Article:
Tuesday

19th Oct 2021

Mystery death of Magnitsky informant causes fear

  • British police. The Magnitsky list names senior people in the FSB (Photo: nuakin)

The mysterious death of an informant in the Sergei Magnitsky case has created suspicion of a second high-profile Russian murder in the UK.

Alexander Perepilichnyy - a 44-year-old Russian businessman with no known health problems - was found dead outside his luxury home in Surrey, England on 10 November.

Read and decide

Join EUobserver today

Become an expert on Europe

Get instant access to all articles — and 20 years of archives. 14-day free trial.

... or subscribe as a group

British police made the case public on Wednesday (28 November), telling press that an initial post mortem was "inconclusive," that the coroner will now hold an inquest, including toxicology tests, and that a senior officer has been assigned to find out what happened.

Perepilichnyy had sought refuge in the UK after giving evidence on Olga Stepanova, a senior Russian tax official, to a Swiss prosecutor.

Stepanova is one of 60 Russian officials on a US travel ban list.

The US imposed the sanctions due to credible allegations that she was part of a conspiracy in 2009 to embezzle hundreds of millions of euros of Russian tax money and to murder an accountant, Sergei Magnitsky, who exposed the scam.

Other names on the list include senior officials in Russia's state security service, the FSB.

For some, the death recalls the murder in London in 2006 of Russian FSB officer-turned-informant, Alexander Litvinenko, in a case which damaged British-Russian relations.

"There were no signs of a violent death. But there weren't any in connection with Litvinenko either," Russian anti-corruption blogger Alexey Navalny wrote.

Senior people in Hermitage Capital, Magnitsky's former employers, who have campaigned for US and EU sanctions on his killers, have in the past also received death threats.

For his part, EU Council chief Herman Van Rompuy has called the Magnitsky case "emblematic" of what is wrong with modern Russia.

But EU foreign ministries have been unwilling to impose US-type punitive measures so far.

Hermitage Capital has also filed cases with prosecutors in six EU countries - Austria, Cyprus, Estonia, Finland, Latvia and Lithuania - alleging that their banks were used to launder the embezzled funds.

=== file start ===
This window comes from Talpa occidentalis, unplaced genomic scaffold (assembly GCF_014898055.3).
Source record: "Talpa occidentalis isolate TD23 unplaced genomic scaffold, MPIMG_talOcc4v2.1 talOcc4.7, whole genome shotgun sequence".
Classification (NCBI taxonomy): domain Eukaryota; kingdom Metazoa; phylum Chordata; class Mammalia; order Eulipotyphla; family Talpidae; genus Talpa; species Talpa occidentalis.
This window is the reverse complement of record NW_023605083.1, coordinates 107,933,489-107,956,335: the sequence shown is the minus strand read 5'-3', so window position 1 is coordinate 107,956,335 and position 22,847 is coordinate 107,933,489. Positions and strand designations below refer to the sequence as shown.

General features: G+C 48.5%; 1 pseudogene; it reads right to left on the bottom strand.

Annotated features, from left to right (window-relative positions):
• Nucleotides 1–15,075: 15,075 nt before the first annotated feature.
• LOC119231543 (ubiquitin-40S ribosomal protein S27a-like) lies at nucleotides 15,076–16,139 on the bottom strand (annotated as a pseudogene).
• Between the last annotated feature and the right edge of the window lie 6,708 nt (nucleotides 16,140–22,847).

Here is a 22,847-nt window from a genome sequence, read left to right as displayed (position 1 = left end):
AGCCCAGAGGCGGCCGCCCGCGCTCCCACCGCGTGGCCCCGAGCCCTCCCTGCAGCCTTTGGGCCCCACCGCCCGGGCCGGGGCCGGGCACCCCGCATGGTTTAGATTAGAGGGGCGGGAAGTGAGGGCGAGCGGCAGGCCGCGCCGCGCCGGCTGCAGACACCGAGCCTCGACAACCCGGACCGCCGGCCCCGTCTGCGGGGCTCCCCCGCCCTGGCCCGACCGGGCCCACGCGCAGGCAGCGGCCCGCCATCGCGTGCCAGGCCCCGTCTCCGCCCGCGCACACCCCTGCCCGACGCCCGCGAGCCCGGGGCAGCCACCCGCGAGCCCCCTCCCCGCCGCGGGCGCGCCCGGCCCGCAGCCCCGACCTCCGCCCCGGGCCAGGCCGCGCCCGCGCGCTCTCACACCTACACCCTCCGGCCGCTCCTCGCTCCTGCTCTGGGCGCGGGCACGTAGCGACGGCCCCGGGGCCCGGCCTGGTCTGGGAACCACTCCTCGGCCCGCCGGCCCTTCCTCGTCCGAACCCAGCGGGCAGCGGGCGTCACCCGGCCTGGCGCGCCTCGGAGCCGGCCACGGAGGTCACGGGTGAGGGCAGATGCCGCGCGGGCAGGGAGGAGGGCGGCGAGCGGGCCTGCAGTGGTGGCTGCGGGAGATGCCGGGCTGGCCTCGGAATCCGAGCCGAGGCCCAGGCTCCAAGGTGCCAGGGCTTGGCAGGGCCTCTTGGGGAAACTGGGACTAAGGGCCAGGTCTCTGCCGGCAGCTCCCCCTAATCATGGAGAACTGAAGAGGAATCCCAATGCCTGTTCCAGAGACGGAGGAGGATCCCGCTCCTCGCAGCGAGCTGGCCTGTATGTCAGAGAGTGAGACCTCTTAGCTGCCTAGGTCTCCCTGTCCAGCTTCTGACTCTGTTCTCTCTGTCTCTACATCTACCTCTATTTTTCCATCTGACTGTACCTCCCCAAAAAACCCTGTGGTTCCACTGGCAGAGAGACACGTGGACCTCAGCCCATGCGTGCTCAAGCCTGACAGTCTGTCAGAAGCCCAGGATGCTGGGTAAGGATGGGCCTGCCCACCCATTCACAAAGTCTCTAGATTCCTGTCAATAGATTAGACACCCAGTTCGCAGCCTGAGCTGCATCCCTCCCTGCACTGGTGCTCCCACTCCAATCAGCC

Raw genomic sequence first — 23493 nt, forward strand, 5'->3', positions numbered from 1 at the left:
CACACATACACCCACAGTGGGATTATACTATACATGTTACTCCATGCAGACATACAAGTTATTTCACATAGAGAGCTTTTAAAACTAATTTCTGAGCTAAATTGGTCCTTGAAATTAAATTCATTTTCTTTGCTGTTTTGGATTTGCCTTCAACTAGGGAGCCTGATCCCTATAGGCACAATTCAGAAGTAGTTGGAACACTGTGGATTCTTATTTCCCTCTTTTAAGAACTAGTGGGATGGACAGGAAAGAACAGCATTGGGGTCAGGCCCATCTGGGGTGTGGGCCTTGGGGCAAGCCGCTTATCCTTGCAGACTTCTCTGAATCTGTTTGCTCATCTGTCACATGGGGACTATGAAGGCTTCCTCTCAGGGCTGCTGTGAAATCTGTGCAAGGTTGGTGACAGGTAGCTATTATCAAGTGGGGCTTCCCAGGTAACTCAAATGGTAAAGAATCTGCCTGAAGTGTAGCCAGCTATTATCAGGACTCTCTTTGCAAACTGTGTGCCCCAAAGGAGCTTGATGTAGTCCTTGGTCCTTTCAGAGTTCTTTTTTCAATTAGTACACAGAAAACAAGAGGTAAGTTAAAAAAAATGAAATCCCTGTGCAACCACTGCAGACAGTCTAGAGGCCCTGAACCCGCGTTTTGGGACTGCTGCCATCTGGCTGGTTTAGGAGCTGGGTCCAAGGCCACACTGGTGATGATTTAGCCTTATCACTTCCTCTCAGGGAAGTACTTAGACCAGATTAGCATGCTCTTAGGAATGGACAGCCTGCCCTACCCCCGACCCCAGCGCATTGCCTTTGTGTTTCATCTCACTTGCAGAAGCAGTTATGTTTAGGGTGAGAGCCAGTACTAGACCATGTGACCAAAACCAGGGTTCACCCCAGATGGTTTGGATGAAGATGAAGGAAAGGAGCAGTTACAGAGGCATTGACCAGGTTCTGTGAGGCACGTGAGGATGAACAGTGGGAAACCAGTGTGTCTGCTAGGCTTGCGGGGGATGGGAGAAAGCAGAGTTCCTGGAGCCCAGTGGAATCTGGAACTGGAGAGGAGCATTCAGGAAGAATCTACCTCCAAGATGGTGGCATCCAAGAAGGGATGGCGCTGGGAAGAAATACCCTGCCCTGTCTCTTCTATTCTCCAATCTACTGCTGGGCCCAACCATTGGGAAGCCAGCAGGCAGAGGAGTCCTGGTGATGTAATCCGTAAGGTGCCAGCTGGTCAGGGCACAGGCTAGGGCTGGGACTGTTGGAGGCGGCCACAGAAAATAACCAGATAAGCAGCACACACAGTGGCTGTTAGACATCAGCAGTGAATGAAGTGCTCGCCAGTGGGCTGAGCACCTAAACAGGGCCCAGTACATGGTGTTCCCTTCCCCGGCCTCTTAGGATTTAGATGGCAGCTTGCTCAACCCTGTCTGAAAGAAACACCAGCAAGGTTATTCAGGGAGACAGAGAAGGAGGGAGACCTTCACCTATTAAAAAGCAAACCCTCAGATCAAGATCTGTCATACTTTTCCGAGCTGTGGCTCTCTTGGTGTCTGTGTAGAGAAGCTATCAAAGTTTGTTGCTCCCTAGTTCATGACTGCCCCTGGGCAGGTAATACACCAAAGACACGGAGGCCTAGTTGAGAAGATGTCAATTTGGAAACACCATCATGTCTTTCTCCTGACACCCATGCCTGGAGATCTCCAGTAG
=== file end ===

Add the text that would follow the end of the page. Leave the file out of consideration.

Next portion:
The Cypriot prosecutor, for one, has rejected the case, however.

The Magnitsky Affair

EU Council chief Herman Van Rompuy has called the murder of Russian anti-corruption activist Sergei Magnitsky "emblematic" of all that is wrong in modern Russia.

Russia attacks EU on human rights record

Xenophobia, racism, and neo-Nazism are among a long list of human rights violations frequently committed in the EU, according to a report released by the Russian Federation on Thursday.

Feature

Italy on edge as neo-fascists stir violence

Neo-fascist groups are planning new protests in Rome after last weekend's riots, in a heady climate in which the pandemic and immigration have fuelled extremist feeling.

Stakeholders' Highlights

  1. Nordic Council of MinistersNew report reveals bad environmental habits
  2. Nordic Council of MinistersImproving the integration of young refugees
  3. Nordic Council of MinistersNATO Secretary General guest at the Session of the Nordic Council
  4. Nordic Council of MinistersCan you love whoever you want in care homes?
  5. Nordic Council of MinistersNineteen demands by Nordic young people to save biodiversity
  6. Nordic Council of MinistersSustainable public procurement is an effective way to achieve global goals

Latest News

  1. EU lags behind on 'military ambition'
  2. Let us help protect EU funds in Balkans, NGOs say
  3. Snubbed and hated: How Slovenia's Janša treated MEPs
  4. EU leaders meet This WEEK amid EU-Poland clash
  5. MEPs urge Sassoli to sue EU Commission on rule of law
  6. MEPs seek EU law on bogus anti-media litigation
  7. Africa seeks EU help on global vaccine-waiver
  8. Giant of 20th century European design recognised by EU

Join EUobserver

Support quality EU news

Join us